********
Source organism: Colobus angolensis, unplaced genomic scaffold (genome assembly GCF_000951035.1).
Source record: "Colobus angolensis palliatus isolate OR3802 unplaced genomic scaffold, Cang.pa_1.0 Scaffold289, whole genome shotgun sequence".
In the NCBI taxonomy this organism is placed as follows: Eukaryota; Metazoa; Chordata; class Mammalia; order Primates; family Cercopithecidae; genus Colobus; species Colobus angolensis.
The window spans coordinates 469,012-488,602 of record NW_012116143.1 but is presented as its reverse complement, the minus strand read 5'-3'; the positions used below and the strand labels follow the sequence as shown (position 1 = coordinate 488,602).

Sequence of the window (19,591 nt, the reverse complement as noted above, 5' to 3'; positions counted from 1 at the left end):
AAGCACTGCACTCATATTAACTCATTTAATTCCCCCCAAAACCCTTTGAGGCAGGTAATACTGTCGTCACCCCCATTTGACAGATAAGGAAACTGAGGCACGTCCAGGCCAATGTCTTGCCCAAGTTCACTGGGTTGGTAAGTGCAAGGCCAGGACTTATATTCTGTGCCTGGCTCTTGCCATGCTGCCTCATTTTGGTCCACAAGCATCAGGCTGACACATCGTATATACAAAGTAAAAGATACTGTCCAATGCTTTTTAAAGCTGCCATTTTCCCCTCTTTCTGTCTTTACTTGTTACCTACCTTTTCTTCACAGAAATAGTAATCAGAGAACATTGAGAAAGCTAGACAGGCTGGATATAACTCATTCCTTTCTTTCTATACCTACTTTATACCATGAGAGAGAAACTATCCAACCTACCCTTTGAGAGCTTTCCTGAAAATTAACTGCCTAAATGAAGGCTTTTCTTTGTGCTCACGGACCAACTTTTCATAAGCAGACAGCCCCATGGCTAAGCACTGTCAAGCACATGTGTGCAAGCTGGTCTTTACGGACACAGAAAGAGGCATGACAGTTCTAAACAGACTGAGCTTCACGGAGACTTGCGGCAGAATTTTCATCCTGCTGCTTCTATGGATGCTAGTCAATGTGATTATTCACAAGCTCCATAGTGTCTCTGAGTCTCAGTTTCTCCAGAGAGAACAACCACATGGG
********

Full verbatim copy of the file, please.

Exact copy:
Source organism: Colobus angolensis, unplaced genomic scaffold (genome assembly GCF_000951035.1).
Source record: "Colobus angolensis palliatus isolate OR3802 unplaced genomic scaffold, Cang.pa_1.0 Scaffold289, whole genome shotgun sequence".
In the NCBI taxonomy this organism is placed as follows: Eukaryota; Metazoa; Chordata; class Mammalia; order Primates; family Cercopithecidae; genus Colobus; species Colobus angolensis.
The window spans coordinates 469,012-488,602 of record NW_012116143.1 but is presented as its reverse complement, the minus strand read 5'-3'; the positions used below and the strand labels follow the sequence as shown (position 1 = coordinate 488,602).

Sequence of the window (19,591 nt, the reverse complement as noted above, 5' to 3'; positions counted from 1 at the left end):
AAGCACTGCACTCATATTAACTCATTTAATTCCCCCCAAAACCCTTTGAGGCAGGTAATACTGTCGTCACCCCCATTTGACAGATAAGGAAACTGAGGCACGTCCAGGCCAATGTCTTGCCCAAGTTCACTGGGTTGGTAAGTGCAAGGCCAGGACTTATATTCTGTGCCTGGCTCTTGCCATGCTGCCTCATTTTGGTCCACAAGCATCAGGCTGACACATCGTATATACAAAGTAAAAGATACTGTCCAATGCTTTTTAAAGCTGCCATTTTCCCCTCTTTCTGTCTTTACTTGTTACCTACCTTTTCTTCACAGAAATAGTAATCAGAGAACATTGAGAAAGCTAGACAGGCTGGATATAACTCATTCCTTTCTTTCTATACCTACTTTATACCATGAGAGAGAAACTATCCAACCTACCCTTTGAGAGCTTTCCTGAAAATTAACTGCCTAAATGAAGGCTTTTCTTTGTGCTCACGGACCAACTTTTCATAAGCAGACAGCCCCATGGCTAAGCACTGTCAAGCACATGTGTGCAAGCTGGTCTTTACGGACACAGAAAGAGGCATGACAGTTCTAAACAGACTGAGCTTCACGGAGACTTGCGGCAGAATTTTCATCCTGCTGCTTCTATGGATGCTAGTCAATGTGATTATTCACAAGCTCCATAGTGTCTCTGAGTCTCAGTTTCTCCAGAGAGAACAACCACATGGG